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Front. Oncol., 15 October 2015 | https://doi.org/10.3389/fonc.2015.00230

The insulin/IGF system in colorectal cancer development and resistance to therapy

  • Laboratory of Experimental Oncology and Hematology, Department of Clinical and Experimental Medicine, Faculty of Medicine, University of Catania, Catania, Italy

The insulin/insulin-like growth factor (IGF) system is a major determinant in the pathogenesis and progression of colorectal cancer (CRC). Indeed, several components of this signaling network, including insulin, IGF-1, IGF-2, the IGF-binding proteins, the insulin receptor (IR), the IGF-1 receptor (IGF-1R), and IR substrate proteins 1 and 2 contribute to the transformation of normal colon epithelial cells. Moreover, the insulin/IGF system is also implicated in the development of resistance to both chemotherapeutic drugs and epidermal growth factor receptor targeted agents. The identification of hybrid receptors comprising both the IR and IGF-1R adds further complexity to this signaling network. Thus, a comprehensive understanding of the biological functions performed by each component of the insulin/IGF system is required to design successful drugs for the treatment of CRC patients.

Introduction

The insulin/insulin-like growth factor (IGF) system is a multifactorial signaling network that modulates energy metabolism, cell growth, and cancer (1).

To date, two insulin receptor (IR) isoforms have been described. They differ for the presence of a short exon 11 that can be excised from (IR-A, short isoform) or included in (IR-B, long isoform) the IR coding sequence as a result of alternative splicing (2). Proteolysis of an IR protein precursor generates the mature receptor consisting of two alpha and two beta subunits that form a hetero-tetrameric structure. The alpha subunits display extracellular localization and are responsible for ligand binding. The beta subunits exhibit a trans-membrane segment and an intracellular portion containing the tyrosine kinase domain. While glucose uptake remains the main IR-mediated function, a growing body of evidence suggests that the two IR isoforms have different biological roles with IR-A mostly exerting mitogenic effects and IR-B modulating cell metabolism (3). This hypothesis is supported by the different ligand-binding ability of the isoforms (IR-A recognizes both insulin and IGF-2 with equal affinity, while IR-B primarily binds insulin), and by their diverse tissue distribution (IR-A is more expressed in fetal and cancer tissues, while IR-B is predominant in muscle, liver, and fat) (Figure 1A) (4).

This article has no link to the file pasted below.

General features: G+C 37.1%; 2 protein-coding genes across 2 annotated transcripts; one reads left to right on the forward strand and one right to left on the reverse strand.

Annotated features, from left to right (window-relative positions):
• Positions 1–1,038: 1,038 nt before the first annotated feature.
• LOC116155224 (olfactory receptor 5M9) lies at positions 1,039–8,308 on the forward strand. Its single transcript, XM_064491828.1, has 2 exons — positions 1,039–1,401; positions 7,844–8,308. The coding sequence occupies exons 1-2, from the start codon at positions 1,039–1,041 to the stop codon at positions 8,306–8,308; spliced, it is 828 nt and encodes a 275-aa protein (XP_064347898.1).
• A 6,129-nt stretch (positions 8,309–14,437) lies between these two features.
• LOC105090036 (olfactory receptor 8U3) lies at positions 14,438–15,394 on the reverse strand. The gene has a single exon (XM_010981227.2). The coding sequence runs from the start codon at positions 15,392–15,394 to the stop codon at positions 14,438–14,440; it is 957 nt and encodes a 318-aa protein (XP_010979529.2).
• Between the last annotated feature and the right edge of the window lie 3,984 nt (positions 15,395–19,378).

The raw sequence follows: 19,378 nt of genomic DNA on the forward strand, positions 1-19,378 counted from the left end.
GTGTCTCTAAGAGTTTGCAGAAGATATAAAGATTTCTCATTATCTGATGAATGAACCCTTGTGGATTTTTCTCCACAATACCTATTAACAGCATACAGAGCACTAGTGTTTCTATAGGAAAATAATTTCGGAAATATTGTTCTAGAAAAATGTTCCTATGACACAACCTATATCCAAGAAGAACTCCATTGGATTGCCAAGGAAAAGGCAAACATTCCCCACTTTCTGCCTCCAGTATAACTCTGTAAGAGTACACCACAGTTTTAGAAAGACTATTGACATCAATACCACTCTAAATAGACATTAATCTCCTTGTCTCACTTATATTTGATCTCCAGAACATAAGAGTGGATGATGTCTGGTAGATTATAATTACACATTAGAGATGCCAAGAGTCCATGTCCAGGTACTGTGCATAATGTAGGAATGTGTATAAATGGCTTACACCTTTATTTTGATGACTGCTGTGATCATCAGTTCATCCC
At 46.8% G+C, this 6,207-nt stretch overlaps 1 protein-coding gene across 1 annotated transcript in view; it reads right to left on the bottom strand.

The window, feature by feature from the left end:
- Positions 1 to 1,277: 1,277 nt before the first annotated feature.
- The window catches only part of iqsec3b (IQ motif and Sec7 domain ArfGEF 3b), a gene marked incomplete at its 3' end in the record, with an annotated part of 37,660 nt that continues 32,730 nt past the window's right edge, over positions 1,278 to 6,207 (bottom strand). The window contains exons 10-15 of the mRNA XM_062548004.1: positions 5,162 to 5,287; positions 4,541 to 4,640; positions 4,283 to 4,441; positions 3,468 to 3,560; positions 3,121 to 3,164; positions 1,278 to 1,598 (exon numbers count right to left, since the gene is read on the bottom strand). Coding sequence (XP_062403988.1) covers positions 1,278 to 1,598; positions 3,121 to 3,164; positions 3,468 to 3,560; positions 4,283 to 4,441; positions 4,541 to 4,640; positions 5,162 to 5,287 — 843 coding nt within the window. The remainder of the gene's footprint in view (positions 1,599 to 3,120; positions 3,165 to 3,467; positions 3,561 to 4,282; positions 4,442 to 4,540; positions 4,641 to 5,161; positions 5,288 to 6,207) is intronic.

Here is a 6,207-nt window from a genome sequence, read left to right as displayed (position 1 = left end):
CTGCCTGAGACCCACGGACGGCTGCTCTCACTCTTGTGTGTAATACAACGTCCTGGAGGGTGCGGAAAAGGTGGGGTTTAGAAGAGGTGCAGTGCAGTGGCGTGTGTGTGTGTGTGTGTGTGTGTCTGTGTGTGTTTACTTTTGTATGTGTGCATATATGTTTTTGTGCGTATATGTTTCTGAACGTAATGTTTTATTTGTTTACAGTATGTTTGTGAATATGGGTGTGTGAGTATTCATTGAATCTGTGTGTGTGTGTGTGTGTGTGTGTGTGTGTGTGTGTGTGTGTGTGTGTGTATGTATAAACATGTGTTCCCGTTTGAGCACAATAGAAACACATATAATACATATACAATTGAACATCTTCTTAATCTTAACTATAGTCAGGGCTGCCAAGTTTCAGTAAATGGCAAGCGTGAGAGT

FIGURE 1
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Figure 1. Expression and function of the insulin/IGF system in normal and colorectal cancer cells. (A) In normal tissue insulin, IGF-1 and IGF-2 bind with high (continuous line) or low (dashed line) affinity to their corresponding receptors and activate specific IRSs, which modulate several pathways involved in gene transcription, cell proliferation, and apoptosis. IGFBPs act as negative regulators that modulate both IGF-1 and IGF-2 functions. (B) In colorectal cancer high IR-A and IGF-1R expression (upward arrow) as well as IRS-1 and IRS-2 polymorphisms are involved in up-regulation of the PI3K-Akt pathway. Moreover, IGFPB3 down-regulation (downward arrow) as well as IGFBP2 overexpression (upward arrow) are involved in strengthening IGF-1 functions and in the activation of intracellular signaling pathways that contribute to alter gene transcription, cellular proliferation, differentiation, and apoptosis.

The IGF-1 and IGF-2 receptors (IGF-1R/IGF-2R) show different structures. IGF-1R is homologous to the IR and preferentially binds IGF-1 or IGF-2 over insulin. Otherwise, IGF-2R has a monomeric structure and lacks the catalytic activity. Moreover, this receptor binds only IGF-2, internalizes it, and induces its lysosomal degradation (5). IGF-1R is involved in the regulation of body growth in response to pituitary-released growth hormone (GH). However, activation of IGF-1R can also regulate cell proliferation, survival, and angiogenesis (3, 6, 7). A family of six circulating IGF-binding proteins (IGFBPs) may act as tumor suppressors by limiting IGFs activity (5), although Firth et al. have suggested that IGFBPs may also have IGF-independent effects on cancer growth (8).